Civilization is about limits: freedom, not license. No person is free when anyone can be a tyrant. Baruth's bill was withdrawn "so not to cause any conflict or discussion" — in other words, in cowardly capitulation to well armed bullies. That is indeed more suggestive of eastern Congo than open progressive democratic Vermont.

And U.S. Senator Patrick Leahy going on, like fellow "liberal" Jane Kitchel above, about how special Vermont is with so many guns and relatively little gun violence (ignoring its leading suicide rate) ignores the obvious fact, which Leahy just helped promote nationally, that Vermont is the go-to state in the region to load up on destructive weaponry. (This "straw purchasing" was noted in the Valley News article by former Norwich Selectwoman Sharon Racusin.) (And of course, Leahy's "job" as a senior senator is mostly to land military contracts for Vermont companies, and part of the military economy is our arming the world, including with "small" arms.)

Finally, Joe Benning (and Kitchel with a more blatant diversion) echos the inanity that "guns don't kill people, people kill people". And people with assault weapons are able to kill lots of people. A letter in today's Valley News similarly insisted that guns are just tools, that we shouldn't blame the gun any more than we blame the car in an accident. But a gun is a tool with only one purpose, a deadly purpose. A civilized society requires cars to be safe so that their use does not bring undue danger to the public. Likewise, a civilized society limits the deadliness of weaponry in the hands of its citizens.

That lawmakers fear even talking about reasonable limits that do not threaten in any way hunting and other recreational shooting, nor the defense of one's home or animals, the "right to bear arms", is itself frightening.

[Note:  The Valley News carried an editorial on Saturday about "this unseemly bit of moral retreat".

human rights, Vermont]

January 27, 2013

Paul Gaynor forgets to mention mafia connection

In today’s New York Times, First Wind CEO Paul Gaynor writes:

In 2004, another G.E. colleague asked me to join UPC Wind Management as president and chief executive, and I accepted. Because another wind company had a similar name, we changed our name to First Wind in 2008.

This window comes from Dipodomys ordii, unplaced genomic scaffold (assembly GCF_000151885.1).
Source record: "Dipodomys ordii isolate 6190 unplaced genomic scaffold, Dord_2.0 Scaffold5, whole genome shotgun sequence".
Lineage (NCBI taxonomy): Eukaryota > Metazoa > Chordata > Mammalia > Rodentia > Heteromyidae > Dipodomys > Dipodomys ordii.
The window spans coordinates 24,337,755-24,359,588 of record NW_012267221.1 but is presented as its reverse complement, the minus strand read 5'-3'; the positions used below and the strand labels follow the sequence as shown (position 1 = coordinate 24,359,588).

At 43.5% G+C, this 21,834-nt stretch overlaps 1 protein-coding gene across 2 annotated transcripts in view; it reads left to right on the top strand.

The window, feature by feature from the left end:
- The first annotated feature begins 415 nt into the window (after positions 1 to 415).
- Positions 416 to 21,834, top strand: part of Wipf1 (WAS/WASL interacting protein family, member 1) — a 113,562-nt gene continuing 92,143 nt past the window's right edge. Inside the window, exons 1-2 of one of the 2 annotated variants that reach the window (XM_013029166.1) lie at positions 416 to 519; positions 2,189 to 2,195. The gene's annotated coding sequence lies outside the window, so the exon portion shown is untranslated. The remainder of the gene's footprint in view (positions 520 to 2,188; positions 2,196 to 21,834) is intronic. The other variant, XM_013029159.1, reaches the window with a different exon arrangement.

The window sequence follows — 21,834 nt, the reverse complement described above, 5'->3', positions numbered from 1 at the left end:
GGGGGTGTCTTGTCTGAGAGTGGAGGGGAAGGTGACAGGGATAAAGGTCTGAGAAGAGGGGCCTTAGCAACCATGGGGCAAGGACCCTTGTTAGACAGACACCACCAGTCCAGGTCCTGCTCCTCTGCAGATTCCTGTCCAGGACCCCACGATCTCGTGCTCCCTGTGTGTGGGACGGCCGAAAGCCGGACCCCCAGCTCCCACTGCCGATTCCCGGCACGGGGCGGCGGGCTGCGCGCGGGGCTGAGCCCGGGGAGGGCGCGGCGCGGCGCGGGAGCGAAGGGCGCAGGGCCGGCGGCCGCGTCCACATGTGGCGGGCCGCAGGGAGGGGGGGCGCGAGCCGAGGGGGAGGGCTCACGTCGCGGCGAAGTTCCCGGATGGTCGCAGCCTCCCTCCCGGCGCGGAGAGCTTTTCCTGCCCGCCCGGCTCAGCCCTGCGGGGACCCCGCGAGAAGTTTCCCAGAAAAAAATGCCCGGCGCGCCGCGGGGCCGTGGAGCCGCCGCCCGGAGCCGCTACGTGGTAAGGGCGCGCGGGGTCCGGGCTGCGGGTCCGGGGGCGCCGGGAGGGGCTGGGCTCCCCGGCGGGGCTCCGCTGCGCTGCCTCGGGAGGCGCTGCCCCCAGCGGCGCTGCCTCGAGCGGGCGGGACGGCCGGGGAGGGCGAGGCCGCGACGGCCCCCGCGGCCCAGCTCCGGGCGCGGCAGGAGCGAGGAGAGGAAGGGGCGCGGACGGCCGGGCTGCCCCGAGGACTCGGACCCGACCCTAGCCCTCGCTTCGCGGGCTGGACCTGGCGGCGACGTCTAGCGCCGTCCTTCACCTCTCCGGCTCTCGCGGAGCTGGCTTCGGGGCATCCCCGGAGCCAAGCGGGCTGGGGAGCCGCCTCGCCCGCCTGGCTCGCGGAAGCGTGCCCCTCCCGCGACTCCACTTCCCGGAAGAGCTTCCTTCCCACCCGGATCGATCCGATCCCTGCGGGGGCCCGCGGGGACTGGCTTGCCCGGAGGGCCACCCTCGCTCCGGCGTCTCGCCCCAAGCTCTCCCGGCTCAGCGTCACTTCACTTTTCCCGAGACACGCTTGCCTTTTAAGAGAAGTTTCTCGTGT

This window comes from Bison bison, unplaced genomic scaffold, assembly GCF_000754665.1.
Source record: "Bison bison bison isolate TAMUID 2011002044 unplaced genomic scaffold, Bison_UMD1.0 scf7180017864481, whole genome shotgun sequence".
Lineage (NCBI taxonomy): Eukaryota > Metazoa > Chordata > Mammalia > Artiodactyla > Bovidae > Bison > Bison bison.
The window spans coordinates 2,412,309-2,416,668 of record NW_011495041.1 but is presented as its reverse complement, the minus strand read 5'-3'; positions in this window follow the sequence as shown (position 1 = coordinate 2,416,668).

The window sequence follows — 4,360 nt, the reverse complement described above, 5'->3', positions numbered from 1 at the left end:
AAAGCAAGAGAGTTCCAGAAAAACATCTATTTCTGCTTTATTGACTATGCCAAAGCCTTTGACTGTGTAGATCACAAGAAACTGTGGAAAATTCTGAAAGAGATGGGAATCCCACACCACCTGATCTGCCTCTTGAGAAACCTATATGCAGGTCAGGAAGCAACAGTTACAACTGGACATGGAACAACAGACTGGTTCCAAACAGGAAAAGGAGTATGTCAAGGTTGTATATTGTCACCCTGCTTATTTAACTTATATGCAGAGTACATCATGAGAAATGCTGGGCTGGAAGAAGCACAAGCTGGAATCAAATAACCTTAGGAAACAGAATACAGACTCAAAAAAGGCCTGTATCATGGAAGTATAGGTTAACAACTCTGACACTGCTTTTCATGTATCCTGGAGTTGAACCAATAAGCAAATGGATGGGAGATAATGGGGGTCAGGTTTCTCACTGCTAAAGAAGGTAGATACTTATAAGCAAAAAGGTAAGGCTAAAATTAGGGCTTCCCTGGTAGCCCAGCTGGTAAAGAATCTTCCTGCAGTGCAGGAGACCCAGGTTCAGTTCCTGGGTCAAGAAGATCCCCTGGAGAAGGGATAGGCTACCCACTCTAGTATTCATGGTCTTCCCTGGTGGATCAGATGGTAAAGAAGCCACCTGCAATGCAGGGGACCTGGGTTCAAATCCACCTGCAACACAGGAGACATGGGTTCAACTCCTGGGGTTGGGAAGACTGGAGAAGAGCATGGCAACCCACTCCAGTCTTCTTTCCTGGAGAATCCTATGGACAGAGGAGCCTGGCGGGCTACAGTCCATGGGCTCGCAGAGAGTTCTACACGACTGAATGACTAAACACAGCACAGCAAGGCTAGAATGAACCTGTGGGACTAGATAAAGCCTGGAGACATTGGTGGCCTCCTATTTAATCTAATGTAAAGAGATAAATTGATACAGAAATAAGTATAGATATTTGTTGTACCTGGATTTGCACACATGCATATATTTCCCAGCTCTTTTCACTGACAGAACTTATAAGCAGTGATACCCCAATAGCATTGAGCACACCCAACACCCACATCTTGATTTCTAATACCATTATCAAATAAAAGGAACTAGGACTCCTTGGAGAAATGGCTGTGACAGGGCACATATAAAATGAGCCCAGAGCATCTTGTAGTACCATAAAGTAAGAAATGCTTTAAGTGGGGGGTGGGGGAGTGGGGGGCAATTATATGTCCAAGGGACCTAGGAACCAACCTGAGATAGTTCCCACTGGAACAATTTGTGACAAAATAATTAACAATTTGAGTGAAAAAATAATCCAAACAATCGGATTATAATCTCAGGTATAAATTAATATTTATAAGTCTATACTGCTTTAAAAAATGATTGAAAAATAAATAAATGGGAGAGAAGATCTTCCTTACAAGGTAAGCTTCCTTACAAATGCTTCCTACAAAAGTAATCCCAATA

That “other” wind company was in fact its own parent. They changed the name because its deep corruption was coming to light in Italy. That “other GE colleague” was Brian Caffyn  ...

UPC Solar: Our Management
Mr. Caffyn ... was the founder and inaugural Chairman of UPC Wind (now First Wind). ... Mr. Caffyn is also Managing Partner of UPC Capital Partners and UPC Energy Partners. He spent the first part of his career in project financing for wind, cogeneration, hydro, solar, geothermal, waste-to-energy and biomass energy projects with GE Capital, Heller Financial, Inc., and several private companies. Mr. Caffyn personally oversaw the establishment and construction of the largest wind energy company in Italy — Italian Vento Power Corporation.
Brian Caffyn: Executive Profile & Biography, Business Week
Mr. Caffyn is a co-founder of UPC Energy Group and UPC Group. ... He founded First Wind Energy Company in 1996 ... He founded First Wind Holdings, Inc. and served as its Chairman. He founded and served as Chairman of First Wind Energy LLC (UPC Wind Partners, LLC). ... Mr. Caffyn served as Director or Partner of ... Italian Vento Power Corporation (IVPC), Srl, ...
Caffyn, founder and former CEO and [still?] chairman, has been expunged from mention on the First Wind web site.

Italian Vento Power Corporation: Background
The Group [Italian Vento Power Corporation] came to light in 1993 from an idea of Oreste Vigorito who formed the company IVPC Srl on behalf of UPC, an American company which operates in the wind sector in California. ...